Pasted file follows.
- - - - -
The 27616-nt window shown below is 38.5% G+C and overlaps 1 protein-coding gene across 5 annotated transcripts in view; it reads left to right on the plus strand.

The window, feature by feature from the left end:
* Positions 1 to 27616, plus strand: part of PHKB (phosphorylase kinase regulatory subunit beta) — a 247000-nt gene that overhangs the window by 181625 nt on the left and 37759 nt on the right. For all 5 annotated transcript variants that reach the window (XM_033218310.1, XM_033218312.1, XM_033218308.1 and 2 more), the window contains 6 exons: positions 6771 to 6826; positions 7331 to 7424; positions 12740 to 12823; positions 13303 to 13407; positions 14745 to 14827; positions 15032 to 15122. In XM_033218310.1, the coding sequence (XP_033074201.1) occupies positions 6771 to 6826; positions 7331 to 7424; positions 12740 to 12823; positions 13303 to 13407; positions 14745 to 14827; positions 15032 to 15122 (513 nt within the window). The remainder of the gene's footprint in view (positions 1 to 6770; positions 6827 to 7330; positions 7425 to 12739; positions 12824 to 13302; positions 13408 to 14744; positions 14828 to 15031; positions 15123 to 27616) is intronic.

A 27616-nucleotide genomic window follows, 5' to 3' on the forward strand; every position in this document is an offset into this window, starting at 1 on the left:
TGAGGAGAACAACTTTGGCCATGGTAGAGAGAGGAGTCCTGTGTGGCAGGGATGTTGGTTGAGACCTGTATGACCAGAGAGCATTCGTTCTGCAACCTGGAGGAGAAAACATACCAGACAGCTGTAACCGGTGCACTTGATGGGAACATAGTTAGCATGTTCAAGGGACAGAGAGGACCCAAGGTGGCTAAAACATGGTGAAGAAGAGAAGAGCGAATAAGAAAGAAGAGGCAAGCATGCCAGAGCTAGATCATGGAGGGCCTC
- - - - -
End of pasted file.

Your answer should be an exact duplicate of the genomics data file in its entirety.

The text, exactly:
The 27616-nt window shown below is 38.5% G+C and overlaps 1 protein-coding gene across 5 annotated transcripts in view; it reads left to right on the plus strand.

The window, feature by feature from the left end:
* Positions 1 to 27616, plus strand: part of PHKB (phosphorylase kinase regulatory subunit beta) — a 247000-nt gene that overhangs the window by 181625 nt on the left and 37759 nt on the right. For all 5 annotated transcript variants that reach the window (XM_033218310.1, XM_033218312.1, XM_033218308.1 and 2 more), the window contains 6 exons: positions 6771 to 6826; positions 7331 to 7424; positions 12740 to 12823; positions 13303 to 13407; positions 14745 to 14827; positions 15032 to 15122. In XM_033218310.1, the coding sequence (XP_033074201.1) occupies positions 6771 to 6826; positions 7331 to 7424; positions 12740 to 12823; positions 13303 to 13407; positions 14745 to 14827; positions 15032 to 15122 (513 nt within the window). The remainder of the gene's footprint in view (positions 1 to 6770; positions 6827 to 7330; positions 7425 to 12739; positions 12824 to 13302; positions 13408 to 14744; positions 14828 to 15031; positions 15123 to 27616) is intronic.

A 27616-nucleotide genomic window follows, 5' to 3' on the forward strand; every position in this document is an offset into this window, starting at 1 on the left:
TGAGGAGAACAACTTTGGCCATGGTAGAGAGAGGAGTCCTGTGTGGCAGGGATGTTGGTTGAGACCTGTATGACCAGAGAGCATTCGTTCTGCAACCTGGAGGAGAAAACATACCAGACAGCTGTAACCGGTGCACTTGATGGGAACATAGTTAGCATGTTCAAGGGACAGAGAGGACCCAAGGTGGCTAAAACATGGTGAAGAAGAGAAGAGCGAATAAGAAAGAAGAGGCAAGCATGCCAGAGCTAGATCATGGAGGGCCTC